BUSINESS

Some On Wall Street May Go Without Bonuses This Year

12/20/2010 12:03 pm ET | Updated May 25, 2011

Not everyone on Wall Street will see a six-figure bonus this season. In fact, some employees won't receive any bonus at all.

According to the New York Times, a wide group of middle-level employees across the financial industry will join this undesirable club of 'Zeros.' Though some banks and firms, such as Citigroup, have raised base pay in the past few years to offset decreased bonuses, critics, like Elizabeth Warren, say there's been no real change in Wall Street pay since the crisis.

Though these 'Zeros' will likely earn between $250,000 and $500,000, the lack of a bonus strikes a keen psychological blow to workers used to receiving substantial checks come January. Their bosses, meanwhile, will probably see the multimillion dollar paydays they were accustomed to before the financial crisis struck, as Wall Street rolls towards two of its best years on record.

Americans employed outside of the financial industry may have trouble identifying with the plight of Wall Street. Wages are expected to grow modestly in 2011, according to data from BNA, publisher of Daily Labor Report. Wages grew 1.6% in the 12-month period ending in the third quarter, up from 2009's record low of 1.4%, according to data from the Department of Labor. Wall Street pay, meanwhile, has been on the rise for more than a decade.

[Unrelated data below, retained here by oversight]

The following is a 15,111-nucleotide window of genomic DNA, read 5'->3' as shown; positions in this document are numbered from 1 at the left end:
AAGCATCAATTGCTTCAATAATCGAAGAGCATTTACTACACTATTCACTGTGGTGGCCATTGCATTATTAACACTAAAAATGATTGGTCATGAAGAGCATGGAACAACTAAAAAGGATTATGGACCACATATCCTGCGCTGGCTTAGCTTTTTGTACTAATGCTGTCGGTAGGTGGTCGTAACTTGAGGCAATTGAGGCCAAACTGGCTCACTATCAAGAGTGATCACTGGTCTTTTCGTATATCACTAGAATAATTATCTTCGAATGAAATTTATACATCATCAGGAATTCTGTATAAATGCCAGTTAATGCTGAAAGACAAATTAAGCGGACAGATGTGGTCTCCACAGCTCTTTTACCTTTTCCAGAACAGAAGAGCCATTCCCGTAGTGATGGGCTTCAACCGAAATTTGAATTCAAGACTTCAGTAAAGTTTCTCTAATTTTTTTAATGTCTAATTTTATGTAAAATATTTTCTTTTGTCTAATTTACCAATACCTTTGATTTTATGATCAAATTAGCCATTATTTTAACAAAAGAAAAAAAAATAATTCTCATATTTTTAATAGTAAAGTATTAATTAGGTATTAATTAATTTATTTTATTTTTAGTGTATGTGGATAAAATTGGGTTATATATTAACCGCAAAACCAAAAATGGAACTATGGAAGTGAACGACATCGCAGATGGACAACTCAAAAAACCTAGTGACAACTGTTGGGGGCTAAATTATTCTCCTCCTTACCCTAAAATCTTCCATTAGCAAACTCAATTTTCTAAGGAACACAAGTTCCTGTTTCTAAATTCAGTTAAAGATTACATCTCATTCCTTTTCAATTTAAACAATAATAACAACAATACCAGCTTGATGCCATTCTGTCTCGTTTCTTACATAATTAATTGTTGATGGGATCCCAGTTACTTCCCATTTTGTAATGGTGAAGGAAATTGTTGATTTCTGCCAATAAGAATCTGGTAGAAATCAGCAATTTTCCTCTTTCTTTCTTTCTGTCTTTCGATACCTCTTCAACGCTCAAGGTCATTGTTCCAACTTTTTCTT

But even those ensconced in Wall Street's big bonus psychology are not immune from the economic downturn. "They're microcosms of the pathologies of the institutions that they work for," said Mark Blyth, professor of international political economy at Brown University. "The U.S. has downsized in the private sector because of the recession and gotten rid of all the people they thought it could do without. In the Wall Street equivalent, you find the people you could do without giving a bonus to."

Of course, some Americans will feel lucky to have a job at all, as employment rates remains sluggish across the country. Jobless rates rose in 21 states in November, with the national unemployment rate holding relatively steady at 9.8%, as reported by the Department of Labor.

"If your base is already four times the median income, it's really hard for me to feel sorry for you," Blyth said.

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